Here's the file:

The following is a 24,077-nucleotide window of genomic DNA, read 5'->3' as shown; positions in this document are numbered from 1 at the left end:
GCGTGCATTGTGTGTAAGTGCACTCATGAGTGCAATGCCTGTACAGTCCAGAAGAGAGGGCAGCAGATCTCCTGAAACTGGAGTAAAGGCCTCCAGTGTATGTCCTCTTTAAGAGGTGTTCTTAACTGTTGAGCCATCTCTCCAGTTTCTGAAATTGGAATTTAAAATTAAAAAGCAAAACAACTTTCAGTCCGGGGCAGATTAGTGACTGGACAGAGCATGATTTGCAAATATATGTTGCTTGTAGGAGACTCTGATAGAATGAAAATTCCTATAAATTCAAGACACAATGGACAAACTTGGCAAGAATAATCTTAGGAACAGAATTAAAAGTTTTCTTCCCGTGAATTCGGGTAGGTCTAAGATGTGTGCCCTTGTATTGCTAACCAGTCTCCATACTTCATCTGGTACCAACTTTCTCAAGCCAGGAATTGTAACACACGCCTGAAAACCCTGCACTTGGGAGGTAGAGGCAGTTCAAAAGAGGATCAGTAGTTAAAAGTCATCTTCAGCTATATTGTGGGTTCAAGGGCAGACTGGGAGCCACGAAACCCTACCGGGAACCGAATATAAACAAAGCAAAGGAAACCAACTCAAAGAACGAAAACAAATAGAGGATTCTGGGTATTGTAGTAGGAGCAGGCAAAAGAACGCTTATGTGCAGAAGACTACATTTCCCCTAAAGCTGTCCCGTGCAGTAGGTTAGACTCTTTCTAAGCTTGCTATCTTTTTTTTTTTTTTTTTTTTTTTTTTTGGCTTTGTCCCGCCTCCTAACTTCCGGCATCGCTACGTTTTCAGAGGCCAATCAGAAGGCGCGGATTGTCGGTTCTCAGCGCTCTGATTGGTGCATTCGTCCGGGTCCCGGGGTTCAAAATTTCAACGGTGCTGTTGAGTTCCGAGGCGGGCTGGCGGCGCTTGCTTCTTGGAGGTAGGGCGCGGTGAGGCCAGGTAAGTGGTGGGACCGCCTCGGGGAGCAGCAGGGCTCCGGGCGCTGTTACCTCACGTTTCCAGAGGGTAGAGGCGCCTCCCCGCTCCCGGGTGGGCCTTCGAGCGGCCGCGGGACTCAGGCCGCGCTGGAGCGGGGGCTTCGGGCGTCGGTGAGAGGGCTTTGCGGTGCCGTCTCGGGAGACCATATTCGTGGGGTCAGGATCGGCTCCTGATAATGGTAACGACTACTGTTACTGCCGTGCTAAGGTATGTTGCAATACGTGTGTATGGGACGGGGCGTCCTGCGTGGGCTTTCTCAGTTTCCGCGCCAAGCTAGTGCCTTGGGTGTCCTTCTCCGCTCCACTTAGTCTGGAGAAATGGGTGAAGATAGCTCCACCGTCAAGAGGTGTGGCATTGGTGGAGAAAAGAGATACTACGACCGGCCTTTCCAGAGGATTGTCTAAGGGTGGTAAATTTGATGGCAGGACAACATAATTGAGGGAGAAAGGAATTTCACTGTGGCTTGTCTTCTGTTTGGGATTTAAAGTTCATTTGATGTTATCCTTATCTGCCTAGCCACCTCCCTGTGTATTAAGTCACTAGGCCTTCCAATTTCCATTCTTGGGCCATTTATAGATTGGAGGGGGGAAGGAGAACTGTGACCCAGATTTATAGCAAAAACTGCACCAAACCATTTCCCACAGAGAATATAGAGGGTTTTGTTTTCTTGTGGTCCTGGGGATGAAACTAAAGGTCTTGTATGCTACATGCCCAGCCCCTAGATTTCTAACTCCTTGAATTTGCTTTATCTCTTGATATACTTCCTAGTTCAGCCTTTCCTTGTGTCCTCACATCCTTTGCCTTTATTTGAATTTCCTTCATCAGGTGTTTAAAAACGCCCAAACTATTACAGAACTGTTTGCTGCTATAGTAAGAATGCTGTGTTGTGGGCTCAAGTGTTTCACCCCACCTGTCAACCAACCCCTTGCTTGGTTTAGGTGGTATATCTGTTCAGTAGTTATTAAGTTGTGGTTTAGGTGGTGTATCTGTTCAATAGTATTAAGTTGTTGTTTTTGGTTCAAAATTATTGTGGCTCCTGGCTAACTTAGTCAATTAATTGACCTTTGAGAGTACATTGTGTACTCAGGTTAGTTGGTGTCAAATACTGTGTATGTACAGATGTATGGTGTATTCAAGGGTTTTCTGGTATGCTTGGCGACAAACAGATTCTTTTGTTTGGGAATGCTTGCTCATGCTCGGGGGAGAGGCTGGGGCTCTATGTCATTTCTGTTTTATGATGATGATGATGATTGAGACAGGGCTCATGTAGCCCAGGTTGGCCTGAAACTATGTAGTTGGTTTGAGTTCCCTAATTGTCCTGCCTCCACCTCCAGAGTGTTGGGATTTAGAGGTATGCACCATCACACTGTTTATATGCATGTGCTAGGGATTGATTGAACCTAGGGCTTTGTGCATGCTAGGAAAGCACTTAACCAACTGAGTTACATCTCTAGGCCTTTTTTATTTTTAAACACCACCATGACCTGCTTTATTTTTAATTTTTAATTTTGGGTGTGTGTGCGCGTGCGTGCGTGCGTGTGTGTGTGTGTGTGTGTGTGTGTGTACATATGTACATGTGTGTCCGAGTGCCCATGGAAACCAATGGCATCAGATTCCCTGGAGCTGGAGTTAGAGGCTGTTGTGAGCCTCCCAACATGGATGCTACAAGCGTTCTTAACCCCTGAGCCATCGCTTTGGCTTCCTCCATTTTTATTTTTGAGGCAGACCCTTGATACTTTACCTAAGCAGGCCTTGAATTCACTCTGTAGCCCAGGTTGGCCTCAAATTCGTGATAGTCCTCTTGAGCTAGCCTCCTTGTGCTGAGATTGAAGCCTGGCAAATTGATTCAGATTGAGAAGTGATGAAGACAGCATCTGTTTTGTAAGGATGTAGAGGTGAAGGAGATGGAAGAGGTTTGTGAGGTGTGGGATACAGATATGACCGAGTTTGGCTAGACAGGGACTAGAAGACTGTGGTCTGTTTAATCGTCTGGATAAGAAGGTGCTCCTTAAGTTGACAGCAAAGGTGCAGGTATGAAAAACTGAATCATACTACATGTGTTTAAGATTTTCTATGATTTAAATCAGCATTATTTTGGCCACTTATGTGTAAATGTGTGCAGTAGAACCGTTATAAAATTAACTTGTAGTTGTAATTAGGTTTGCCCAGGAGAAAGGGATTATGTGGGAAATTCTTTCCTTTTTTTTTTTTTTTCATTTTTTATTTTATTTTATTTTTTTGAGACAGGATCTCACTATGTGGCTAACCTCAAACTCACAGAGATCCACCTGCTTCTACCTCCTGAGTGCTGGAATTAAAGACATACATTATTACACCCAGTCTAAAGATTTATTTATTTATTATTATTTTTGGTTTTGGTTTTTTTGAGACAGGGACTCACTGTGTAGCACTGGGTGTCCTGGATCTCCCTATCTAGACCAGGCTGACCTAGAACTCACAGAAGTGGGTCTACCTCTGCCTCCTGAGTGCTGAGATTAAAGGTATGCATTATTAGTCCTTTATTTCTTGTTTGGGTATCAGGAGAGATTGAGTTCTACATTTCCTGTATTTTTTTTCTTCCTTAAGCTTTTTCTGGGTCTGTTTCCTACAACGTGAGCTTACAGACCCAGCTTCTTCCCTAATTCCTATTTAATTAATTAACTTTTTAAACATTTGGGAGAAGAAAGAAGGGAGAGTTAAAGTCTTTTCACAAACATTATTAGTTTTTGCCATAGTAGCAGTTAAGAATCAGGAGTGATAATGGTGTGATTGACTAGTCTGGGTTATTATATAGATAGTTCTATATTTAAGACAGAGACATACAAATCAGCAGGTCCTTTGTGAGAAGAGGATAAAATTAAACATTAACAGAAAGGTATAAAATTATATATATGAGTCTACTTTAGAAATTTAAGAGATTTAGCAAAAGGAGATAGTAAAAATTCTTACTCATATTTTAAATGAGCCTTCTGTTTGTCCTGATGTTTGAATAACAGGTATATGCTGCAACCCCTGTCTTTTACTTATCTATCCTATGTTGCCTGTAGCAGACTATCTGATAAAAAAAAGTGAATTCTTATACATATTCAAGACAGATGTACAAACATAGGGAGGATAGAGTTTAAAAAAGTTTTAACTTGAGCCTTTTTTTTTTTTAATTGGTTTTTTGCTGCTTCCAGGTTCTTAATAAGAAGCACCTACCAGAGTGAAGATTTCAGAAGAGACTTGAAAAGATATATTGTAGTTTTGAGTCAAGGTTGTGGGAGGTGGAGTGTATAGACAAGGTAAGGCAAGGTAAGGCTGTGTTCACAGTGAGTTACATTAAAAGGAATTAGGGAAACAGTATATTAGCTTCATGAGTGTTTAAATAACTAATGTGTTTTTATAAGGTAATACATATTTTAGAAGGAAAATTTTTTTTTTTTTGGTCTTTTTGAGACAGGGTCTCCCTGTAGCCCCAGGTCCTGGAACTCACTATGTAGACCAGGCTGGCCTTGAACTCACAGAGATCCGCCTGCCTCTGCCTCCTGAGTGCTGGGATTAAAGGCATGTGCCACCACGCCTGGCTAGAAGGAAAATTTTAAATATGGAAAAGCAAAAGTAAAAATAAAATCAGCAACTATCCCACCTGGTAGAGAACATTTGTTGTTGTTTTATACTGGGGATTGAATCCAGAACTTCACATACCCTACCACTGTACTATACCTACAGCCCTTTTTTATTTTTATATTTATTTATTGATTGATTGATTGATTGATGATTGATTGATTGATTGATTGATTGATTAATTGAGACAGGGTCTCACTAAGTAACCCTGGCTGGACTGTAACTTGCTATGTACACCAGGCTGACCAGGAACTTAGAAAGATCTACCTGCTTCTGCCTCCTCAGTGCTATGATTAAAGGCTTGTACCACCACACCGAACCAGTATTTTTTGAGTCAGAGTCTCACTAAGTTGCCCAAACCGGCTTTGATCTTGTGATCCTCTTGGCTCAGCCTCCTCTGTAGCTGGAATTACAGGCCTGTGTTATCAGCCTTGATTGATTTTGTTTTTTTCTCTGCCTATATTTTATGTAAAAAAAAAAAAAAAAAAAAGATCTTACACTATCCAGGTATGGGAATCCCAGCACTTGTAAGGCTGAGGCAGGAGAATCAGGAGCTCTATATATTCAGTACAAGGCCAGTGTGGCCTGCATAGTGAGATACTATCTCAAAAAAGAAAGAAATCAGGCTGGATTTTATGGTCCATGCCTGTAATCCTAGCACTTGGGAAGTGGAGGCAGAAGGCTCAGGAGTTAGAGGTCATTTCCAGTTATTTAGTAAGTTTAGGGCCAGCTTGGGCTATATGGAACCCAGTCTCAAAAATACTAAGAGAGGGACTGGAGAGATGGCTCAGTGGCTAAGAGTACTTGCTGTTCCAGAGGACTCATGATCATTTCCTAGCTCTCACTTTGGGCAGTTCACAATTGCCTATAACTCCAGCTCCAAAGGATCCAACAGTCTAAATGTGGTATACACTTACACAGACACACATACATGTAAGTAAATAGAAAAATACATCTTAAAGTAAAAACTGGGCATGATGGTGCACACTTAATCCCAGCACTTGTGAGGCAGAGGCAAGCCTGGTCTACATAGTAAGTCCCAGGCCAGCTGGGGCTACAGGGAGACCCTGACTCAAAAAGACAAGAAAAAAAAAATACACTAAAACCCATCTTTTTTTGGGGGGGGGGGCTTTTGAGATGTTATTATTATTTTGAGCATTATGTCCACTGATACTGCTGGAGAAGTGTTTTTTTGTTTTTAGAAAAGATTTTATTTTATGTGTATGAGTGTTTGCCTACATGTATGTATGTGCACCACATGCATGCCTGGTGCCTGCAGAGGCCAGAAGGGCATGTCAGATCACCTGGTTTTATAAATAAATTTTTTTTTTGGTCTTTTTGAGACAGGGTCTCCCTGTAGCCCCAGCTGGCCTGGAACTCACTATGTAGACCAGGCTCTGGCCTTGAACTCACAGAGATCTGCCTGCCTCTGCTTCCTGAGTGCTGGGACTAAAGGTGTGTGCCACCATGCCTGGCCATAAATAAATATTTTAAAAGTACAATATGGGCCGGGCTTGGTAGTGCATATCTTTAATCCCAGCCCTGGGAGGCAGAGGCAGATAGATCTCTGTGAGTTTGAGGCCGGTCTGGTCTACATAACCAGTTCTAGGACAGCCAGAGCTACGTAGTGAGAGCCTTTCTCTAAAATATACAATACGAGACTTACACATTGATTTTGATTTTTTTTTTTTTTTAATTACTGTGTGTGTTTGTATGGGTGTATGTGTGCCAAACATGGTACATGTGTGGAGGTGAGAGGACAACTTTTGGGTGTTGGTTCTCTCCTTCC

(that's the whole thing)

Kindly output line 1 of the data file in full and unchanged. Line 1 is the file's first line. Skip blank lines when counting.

The following is a 24,077-nucleotide window of genomic DNA, read 5'->3' as shown; positions in this document are numbered from 1 at the left end: